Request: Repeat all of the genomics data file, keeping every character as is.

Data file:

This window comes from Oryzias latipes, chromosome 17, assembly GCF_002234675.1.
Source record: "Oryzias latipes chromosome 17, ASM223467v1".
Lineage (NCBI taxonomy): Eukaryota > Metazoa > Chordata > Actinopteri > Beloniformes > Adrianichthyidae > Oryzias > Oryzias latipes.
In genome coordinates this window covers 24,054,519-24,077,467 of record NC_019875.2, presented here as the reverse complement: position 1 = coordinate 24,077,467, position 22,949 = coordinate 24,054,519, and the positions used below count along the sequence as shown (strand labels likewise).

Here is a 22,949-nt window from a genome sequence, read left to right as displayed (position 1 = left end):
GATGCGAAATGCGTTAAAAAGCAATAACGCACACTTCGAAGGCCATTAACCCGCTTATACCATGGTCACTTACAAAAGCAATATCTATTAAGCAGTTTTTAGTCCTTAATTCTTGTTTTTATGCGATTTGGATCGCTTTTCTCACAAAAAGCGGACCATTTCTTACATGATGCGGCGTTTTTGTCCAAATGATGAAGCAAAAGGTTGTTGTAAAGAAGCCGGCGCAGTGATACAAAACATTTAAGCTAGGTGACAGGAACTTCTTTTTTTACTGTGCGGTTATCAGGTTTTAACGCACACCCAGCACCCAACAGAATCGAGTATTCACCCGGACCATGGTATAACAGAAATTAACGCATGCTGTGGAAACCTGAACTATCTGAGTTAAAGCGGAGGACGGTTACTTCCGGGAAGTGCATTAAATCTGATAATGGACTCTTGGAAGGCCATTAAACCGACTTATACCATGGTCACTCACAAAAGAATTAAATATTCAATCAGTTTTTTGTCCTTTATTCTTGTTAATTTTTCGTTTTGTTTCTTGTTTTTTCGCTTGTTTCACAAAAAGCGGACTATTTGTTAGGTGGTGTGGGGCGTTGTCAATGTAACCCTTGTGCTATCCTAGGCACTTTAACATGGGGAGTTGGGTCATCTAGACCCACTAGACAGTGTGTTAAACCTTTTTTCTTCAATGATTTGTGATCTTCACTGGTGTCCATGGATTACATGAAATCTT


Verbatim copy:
This window comes from Oryzias latipes, chromosome 17, assembly GCF_002234675.1.
Source record: "Oryzias latipes chromosome 17, ASM223467v1".
Lineage (NCBI taxonomy): Eukaryota > Metazoa > Chordata > Actinopteri > Beloniformes > Adrianichthyidae > Oryzias > Oryzias latipes.
In genome coordinates this window covers 24,054,519-24,077,467 of record NC_019875.2, presented here as the reverse complement: position 1 = coordinate 24,077,467, position 22,949 = coordinate 24,054,519, and the positions used below count along the sequence as shown (strand labels likewise).

Here is a 22,949-nt window from a genome sequence, read left to right as displayed (position 1 = left end):
GATGCGAAATGCGTTAAAAAGCAATAACGCACACTTCGAAGGCCATTAACCCGCTTATACCATGGTCACTTACAAAAGCAATATCTATTAAGCAGTTTTTAGTCCTTAATTCTTGTTTTTATGCGATTTGGATCGCTTTTCTCACAAAAAGCGGACCATTTCTTACATGATGCGGCGTTTTTGTCCAAATGATGAAGCAAAAGGTTGTTGTAAAGAAGCCGGCGCAGTGATACAAAACATTTAAGCTAGGTGACAGGAACTTCTTTTTTTACTGTGCGGTTATCAGGTTTTAACGCACACCCAGCACCCAACAGAATCGAGTATTCACCCGGACCATGGTATAACAGAAATTAACGCATGCTGTGGAAACCTGAACTATCTGAGTTAAAGCGGAGGACGGTTACTTCCGGGAAGTGCATTAAATCTGATAATGGACTCTTGGAAGGCCATTAAACCGACTTATACCATGGTCACTCACAAAAGAATTAAATATTCAATCAGTTTTTTGTCCTTTATTCTTGTTAATTTTTCGTTTTGTTTCTTGTTTTTTCGCTTGTTTCACAAAAAGCGGACTATTTGTTAGGTGGTGTGGGGCGTTGTCAATGTAACCCTTGTGCTATCCTAGGCACTTTAACATGGGGAGTTGGGTCATCTAGACCCACTAGACAGTGTGTTAAACCTTTTTTCTTCAATGATTTGTGATCTTCACTGGTGTCCATGGATTACATGAAATCTT